Why buy a camera when smartphone cameras are so good?
The strongest answer is that many cameras are much better than any current or future phone. If you’ve got, say, $1,000 to spend on camera, lenses, and accessories, then you should probably buy a camera.
What if your budget is $300, with a preference for spending less? The answer might be to put that money towards a new cellphone. That wasn’t my answer.
I have the good fortune to live in a lovely and photogenic town: Barrington, Rhode Island. The most photogenic part of town? It may be around where the lovely East Bay Bike Path crosses Washington Road.
A few yards away from the intersection itself is this lovely arrangement of snow plough in front of boat in front of brick wall.
I’ll continue to explore and photograph Barrington, and Rhode Island, and elsewhere. In the meantime, here is an album of photos I took in Barrington and in neighboring Riverside a couple of days ago.
I took this picture in July 2009, when the young camera had just come to live with me in Boston. For five years, it served me well: the limit on photo quality was more often the photgrapher than the camera. It was very portable, and rather resilient.
But it was not immortal. Its behavior became more and more erratic until, a couple of months ago, it stopped working altogether.
What device (or devices) should I use to take photos for the next five years? The option with the lowest incremental cost is my phone, an iPhone 4. I know I’ll want something better than that as a camera, and probably soonish rather than later.
But I haven’t done much with the photos I’ve taken this year. I haven’t looked through the photos on the deceased Canon’s card. My Flickr photostream has seen little activity.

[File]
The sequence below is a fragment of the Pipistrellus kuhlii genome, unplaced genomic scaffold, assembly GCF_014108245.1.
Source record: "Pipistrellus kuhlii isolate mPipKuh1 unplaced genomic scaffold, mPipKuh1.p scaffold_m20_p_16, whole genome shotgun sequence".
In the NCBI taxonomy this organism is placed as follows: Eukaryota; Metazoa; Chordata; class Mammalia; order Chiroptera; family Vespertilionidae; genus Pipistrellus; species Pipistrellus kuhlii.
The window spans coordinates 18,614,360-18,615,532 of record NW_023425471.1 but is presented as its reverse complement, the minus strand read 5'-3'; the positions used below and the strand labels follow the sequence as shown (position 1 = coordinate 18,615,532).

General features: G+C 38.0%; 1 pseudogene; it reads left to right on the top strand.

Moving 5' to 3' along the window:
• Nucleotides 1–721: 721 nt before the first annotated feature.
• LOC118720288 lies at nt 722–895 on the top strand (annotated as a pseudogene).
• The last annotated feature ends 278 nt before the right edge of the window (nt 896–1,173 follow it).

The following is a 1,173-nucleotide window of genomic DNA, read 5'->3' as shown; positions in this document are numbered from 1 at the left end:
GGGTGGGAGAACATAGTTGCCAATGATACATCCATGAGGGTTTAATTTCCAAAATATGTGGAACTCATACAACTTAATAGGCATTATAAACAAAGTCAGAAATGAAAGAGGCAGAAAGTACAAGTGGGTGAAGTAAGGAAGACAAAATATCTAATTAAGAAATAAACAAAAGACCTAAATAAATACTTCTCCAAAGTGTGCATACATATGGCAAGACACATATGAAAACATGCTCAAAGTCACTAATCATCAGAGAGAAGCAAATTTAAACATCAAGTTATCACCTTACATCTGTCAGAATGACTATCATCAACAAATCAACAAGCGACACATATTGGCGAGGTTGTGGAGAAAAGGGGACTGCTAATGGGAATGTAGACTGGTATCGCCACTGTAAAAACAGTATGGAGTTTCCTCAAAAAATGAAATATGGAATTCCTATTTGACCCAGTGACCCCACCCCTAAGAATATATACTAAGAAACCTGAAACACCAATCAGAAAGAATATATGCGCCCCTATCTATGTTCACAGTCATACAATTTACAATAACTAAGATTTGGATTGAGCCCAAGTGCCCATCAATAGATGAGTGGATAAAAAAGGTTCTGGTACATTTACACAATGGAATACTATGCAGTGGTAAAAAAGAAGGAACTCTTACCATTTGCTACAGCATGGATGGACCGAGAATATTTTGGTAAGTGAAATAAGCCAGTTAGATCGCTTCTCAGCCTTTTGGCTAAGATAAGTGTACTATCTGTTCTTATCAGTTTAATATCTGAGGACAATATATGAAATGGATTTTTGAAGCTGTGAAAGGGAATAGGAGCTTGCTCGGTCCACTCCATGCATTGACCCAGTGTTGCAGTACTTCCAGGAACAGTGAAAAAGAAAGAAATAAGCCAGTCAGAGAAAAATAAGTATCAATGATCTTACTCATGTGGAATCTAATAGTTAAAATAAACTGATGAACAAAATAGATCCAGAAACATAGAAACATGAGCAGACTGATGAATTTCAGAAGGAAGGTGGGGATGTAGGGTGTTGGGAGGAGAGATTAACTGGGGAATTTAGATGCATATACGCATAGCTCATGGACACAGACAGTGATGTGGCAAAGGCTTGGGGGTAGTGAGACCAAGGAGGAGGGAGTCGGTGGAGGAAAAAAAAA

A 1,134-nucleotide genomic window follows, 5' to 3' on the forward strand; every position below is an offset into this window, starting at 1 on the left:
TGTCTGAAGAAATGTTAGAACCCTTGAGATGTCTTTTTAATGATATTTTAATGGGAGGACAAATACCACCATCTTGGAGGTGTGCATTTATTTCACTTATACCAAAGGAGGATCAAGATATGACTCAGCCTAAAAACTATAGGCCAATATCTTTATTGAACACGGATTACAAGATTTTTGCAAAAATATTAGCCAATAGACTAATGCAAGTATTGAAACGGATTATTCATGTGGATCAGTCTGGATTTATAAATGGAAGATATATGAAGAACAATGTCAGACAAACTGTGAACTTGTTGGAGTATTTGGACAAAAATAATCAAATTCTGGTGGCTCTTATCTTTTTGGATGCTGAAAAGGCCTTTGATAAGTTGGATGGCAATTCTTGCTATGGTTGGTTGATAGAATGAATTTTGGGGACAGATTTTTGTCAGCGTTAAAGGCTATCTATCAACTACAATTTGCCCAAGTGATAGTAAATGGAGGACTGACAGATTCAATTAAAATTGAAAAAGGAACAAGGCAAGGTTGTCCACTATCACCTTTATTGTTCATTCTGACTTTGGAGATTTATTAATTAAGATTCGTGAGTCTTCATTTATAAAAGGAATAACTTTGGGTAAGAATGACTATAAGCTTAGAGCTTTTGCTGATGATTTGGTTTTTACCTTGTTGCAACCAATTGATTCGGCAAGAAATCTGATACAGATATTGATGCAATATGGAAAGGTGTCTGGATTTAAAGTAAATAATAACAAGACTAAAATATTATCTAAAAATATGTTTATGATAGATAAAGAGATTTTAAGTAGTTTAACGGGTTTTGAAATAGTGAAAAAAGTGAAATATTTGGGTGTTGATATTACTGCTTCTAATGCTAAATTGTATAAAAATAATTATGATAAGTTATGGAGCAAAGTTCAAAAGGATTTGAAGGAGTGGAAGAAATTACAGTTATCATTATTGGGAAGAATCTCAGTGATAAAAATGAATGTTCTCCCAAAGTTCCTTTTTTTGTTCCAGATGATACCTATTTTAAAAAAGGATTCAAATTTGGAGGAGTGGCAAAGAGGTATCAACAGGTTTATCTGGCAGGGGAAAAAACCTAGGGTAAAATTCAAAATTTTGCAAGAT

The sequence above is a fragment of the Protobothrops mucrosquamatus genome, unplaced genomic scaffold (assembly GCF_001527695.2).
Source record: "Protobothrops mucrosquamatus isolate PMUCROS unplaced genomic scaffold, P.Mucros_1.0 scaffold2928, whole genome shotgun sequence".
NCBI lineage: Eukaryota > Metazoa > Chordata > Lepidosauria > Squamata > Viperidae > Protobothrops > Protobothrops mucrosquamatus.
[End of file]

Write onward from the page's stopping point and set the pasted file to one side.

A new camera would probably renew my interest. A new photosharing service might also do the trick. I don’t feel as Flickr-friendly as I used to; and no, that isn’t a knee-jerk reaction to the acquisition by Yahoo.
As the holidays (and my birthday) approach, it’s time to start thinking what I want in a camera in terms of photo quality, ease of use, portability, price,…or to search for the natural heir to the camera in the photo. Any suggestions?
This is the first of the photos taken with the new G1 phone to make it to my Flickr account. It’s good to be able to carry a phone and a camera (and other things) in one device, and to be able to upload directly from said device (I used Pixelpipe).
But it isn’t quite as good as it might be, for a couple of reasons. First, the screen on the G1 isn’t good enough for me to decide which photos are Flickr-worthy. It’s not a question of space on Flickr (which is unlimited with a Pro account), I just like to be somewhat selective about what’s in my photostream. Most photos I take are obviously unworthy, a few are obviously worthy, but in many cases it isn’t clear from the G1 screen.
Second, I was hoping that since the G1 has a GPS, it would automatically GPS-tag each photo. I wonder if there’s a way to make this happen?
I ordered it from RitzCamera, since they take PayPal. (The link in the previous paragraph goes to Amazon, not only because I am an affiliate, but also because their price was lower). They ran out of my preferred color (Orange). A real human being called to tell me that they had Grey, but that I’d have to place a new order. For some apparently PayPal-related reason, I couldn’t just change the order to substitute a different color of the same camera at the same price.
The camera arrived a few days later. The package was waiting on the front porch. The front door bore a tag from FedEx stating that the package was round the back.
The SD1200IS, as you can see from the picture, is about the size of a credit card in length and width. The depth is proportional. I went for another point-and-shoot, rather than trading up to a DSLR, because I usually go with automatic settings anyway, and explored only a very small subset of the A540’s settings. But if, two and a half years from now, DSLRs are getting down toward the $200 price-point…